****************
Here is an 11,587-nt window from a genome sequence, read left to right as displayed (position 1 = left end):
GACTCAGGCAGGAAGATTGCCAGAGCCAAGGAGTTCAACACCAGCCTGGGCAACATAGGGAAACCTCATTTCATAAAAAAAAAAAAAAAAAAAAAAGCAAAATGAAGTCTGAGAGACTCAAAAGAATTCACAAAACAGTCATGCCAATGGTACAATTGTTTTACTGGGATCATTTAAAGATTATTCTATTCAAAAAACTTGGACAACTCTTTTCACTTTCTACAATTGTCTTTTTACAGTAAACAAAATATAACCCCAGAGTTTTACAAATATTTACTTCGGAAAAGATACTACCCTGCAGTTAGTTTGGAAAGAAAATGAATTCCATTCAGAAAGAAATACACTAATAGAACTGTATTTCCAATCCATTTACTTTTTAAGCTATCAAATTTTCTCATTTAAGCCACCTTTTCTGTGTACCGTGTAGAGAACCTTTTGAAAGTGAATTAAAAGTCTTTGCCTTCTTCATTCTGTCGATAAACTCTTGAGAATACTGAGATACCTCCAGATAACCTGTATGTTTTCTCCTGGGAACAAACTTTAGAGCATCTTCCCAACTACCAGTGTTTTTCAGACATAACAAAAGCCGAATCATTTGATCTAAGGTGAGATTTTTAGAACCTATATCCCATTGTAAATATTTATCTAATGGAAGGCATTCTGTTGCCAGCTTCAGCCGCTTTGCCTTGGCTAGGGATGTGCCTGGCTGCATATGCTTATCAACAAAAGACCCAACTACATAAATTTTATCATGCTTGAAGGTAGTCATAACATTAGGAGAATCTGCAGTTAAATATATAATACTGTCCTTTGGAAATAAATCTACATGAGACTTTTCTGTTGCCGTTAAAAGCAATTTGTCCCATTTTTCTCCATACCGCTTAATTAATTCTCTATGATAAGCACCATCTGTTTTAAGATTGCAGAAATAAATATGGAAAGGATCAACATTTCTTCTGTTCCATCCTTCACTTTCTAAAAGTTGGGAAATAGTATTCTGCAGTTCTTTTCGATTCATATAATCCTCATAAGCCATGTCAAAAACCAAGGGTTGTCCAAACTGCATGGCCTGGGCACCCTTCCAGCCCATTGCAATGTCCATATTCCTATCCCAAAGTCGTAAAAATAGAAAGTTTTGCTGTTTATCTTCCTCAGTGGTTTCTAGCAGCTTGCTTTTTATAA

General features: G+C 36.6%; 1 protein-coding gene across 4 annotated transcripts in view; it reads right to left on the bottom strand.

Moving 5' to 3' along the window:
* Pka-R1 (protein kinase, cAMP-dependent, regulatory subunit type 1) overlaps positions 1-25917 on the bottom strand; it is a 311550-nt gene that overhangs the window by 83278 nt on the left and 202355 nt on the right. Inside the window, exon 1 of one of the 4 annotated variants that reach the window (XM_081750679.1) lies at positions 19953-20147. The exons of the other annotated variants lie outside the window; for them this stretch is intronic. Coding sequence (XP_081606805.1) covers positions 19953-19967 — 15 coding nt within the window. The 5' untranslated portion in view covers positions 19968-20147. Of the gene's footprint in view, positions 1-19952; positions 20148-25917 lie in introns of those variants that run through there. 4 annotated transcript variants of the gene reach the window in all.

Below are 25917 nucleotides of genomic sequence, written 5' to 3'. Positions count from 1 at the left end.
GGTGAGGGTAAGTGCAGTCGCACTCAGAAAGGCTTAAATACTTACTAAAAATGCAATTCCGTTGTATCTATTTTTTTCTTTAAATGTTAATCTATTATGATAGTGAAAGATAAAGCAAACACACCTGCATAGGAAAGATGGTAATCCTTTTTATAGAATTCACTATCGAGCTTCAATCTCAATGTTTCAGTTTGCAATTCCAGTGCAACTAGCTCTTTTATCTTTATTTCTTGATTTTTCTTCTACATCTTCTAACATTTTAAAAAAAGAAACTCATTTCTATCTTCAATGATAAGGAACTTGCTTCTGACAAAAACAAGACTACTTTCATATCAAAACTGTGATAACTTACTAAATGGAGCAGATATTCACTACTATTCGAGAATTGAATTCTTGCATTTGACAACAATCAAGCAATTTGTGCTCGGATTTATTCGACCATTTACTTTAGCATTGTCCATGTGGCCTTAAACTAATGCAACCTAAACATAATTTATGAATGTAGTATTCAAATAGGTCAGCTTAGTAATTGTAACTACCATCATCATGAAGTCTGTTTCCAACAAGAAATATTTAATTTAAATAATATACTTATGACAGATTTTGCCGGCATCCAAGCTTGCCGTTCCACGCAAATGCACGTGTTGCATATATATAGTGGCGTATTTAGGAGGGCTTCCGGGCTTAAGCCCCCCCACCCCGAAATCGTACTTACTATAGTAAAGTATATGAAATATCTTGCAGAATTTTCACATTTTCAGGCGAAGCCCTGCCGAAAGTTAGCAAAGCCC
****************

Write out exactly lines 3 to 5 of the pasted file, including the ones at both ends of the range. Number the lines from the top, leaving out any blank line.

General features: G+C 36.6%; 1 protein-coding gene across 4 annotated transcripts in view; it reads right to left on the bottom strand.

Moving 5' to 3' along the window:
* Pka-R1 (protein kinase, cAMP-dependent, regulatory subunit type 1) overlaps positions 1-25917 on the bottom strand; it is a 311550-nt gene that overhangs the window by 83278 nt on the left and 202355 nt on the right. Inside the window, exon 1 of one of the 4 annotated variants that reach the window (XM_081750679.1) lies at positions 19953-20147. The exons of the other annotated variants lie outside the window; for them this stretch is intronic. Coding sequence (XP_081606805.1) covers positions 19953-19967 — 15 coding nt within the window. The 5' untranslated portion in view covers positions 19968-20147. Of the gene's footprint in view, positions 1-19952; positions 20148-25917 lie in introns of those variants that run through there. 4 annotated transcript variants of the gene reach the window in all.